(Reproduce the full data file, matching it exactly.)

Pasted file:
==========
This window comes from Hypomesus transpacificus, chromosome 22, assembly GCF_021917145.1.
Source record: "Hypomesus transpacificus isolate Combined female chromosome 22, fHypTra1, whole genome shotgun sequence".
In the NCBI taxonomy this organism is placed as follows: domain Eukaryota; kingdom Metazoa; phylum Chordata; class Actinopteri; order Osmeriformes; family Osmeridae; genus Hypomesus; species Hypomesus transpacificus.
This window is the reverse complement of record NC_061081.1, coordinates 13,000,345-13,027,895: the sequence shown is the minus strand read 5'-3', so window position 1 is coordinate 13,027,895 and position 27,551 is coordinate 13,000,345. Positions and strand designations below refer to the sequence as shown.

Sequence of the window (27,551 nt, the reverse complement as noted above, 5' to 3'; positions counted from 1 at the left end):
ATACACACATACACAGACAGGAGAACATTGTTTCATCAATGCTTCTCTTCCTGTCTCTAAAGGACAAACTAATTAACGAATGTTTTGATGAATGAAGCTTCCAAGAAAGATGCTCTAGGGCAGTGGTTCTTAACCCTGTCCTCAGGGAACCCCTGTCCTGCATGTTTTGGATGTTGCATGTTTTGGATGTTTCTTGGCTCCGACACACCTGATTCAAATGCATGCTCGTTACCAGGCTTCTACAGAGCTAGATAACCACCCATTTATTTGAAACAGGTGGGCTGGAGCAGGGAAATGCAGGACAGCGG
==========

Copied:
This window comes from Hypomesus transpacificus, chromosome 22, assembly GCF_021917145.1.
Source record: "Hypomesus transpacificus isolate Combined female chromosome 22, fHypTra1, whole genome shotgun sequence".
In the NCBI taxonomy this organism is placed as follows: domain Eukaryota; kingdom Metazoa; phylum Chordata; class Actinopteri; order Osmeriformes; family Osmeridae; genus Hypomesus; species Hypomesus transpacificus.
This window is the reverse complement of record NC_061081.1, coordinates 13,000,345-13,027,895: the sequence shown is the minus strand read 5'-3', so window position 1 is coordinate 13,027,895 and position 27,551 is coordinate 13,000,345. Positions and strand designations below refer to the sequence as shown.

Sequence of the window (27,551 nt, the reverse complement as noted above, 5' to 3'; positions counted from 1 at the left end):
ATACACACATACACAGACAGGAGAACATTGTTTCATCAATGCTTCTCTTCCTGTCTCTAAAGGACAAACTAATTAACGAATGTTTTGATGAATGAAGCTTCCAAGAAAGATGCTCTAGGGCAGTGGTTCTTAACCCTGTCCTCAGGGAACCCCTGTCCTGCATGTTTTGGATGTTGCATGTTTTGGATGTTTCTTGGCTCCGACACACCTGATTCAAATGCATGCTCGTTACCAGGCTTCTACAGAGCTAGATAACCACCCATTTATTTGAAACAGGTGGGCTGGAGCAGGGAAATGCAGGACAGCGG